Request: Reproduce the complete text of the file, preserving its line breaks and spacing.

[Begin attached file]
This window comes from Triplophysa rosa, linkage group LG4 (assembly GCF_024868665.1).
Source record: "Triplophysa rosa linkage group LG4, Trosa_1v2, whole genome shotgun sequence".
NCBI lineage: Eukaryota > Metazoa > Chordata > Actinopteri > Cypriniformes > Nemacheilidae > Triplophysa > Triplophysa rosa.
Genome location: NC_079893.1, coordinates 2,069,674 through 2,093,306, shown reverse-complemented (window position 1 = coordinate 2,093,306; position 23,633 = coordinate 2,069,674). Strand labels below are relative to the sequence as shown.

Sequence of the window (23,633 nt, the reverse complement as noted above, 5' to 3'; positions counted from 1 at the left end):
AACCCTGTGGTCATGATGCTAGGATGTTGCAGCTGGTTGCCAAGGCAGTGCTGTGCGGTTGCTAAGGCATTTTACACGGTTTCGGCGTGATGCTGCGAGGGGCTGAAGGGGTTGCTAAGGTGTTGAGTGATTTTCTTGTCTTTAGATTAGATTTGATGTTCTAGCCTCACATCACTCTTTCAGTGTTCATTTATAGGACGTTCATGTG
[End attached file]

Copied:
This window comes from Triplophysa rosa, linkage group LG4 (assembly GCF_024868665.1).
Source record: "Triplophysa rosa linkage group LG4, Trosa_1v2, whole genome shotgun sequence".
NCBI lineage: Eukaryota > Metazoa > Chordata > Actinopteri > Cypriniformes > Nemacheilidae > Triplophysa > Triplophysa rosa.
Genome location: NC_079893.1, coordinates 2,069,674 through 2,093,306, shown reverse-complemented (window position 1 = coordinate 2,093,306; position 23,633 = coordinate 2,069,674). Strand labels below are relative to the sequence as shown.

Sequence of the window (23,633 nt, the reverse complement as noted above, 5' to 3'; positions counted from 1 at the left end):
AACCCTGTGGTCATGATGCTAGGATGTTGCAGCTGGTTGCCAAGGCAGTGCTGTGCGGTTGCTAAGGCATTTTACACGGTTTCGGCGTGATGCTGCGAGGGGCTGAAGGGGTTGCTAAGGTGTTGAGTGATTTTCTTGTCTTTAGATTAGATTTGATGTTCTAGCCTCACATCACTCTTTCAGTGTTCATTTATAGGACGTTCATGTG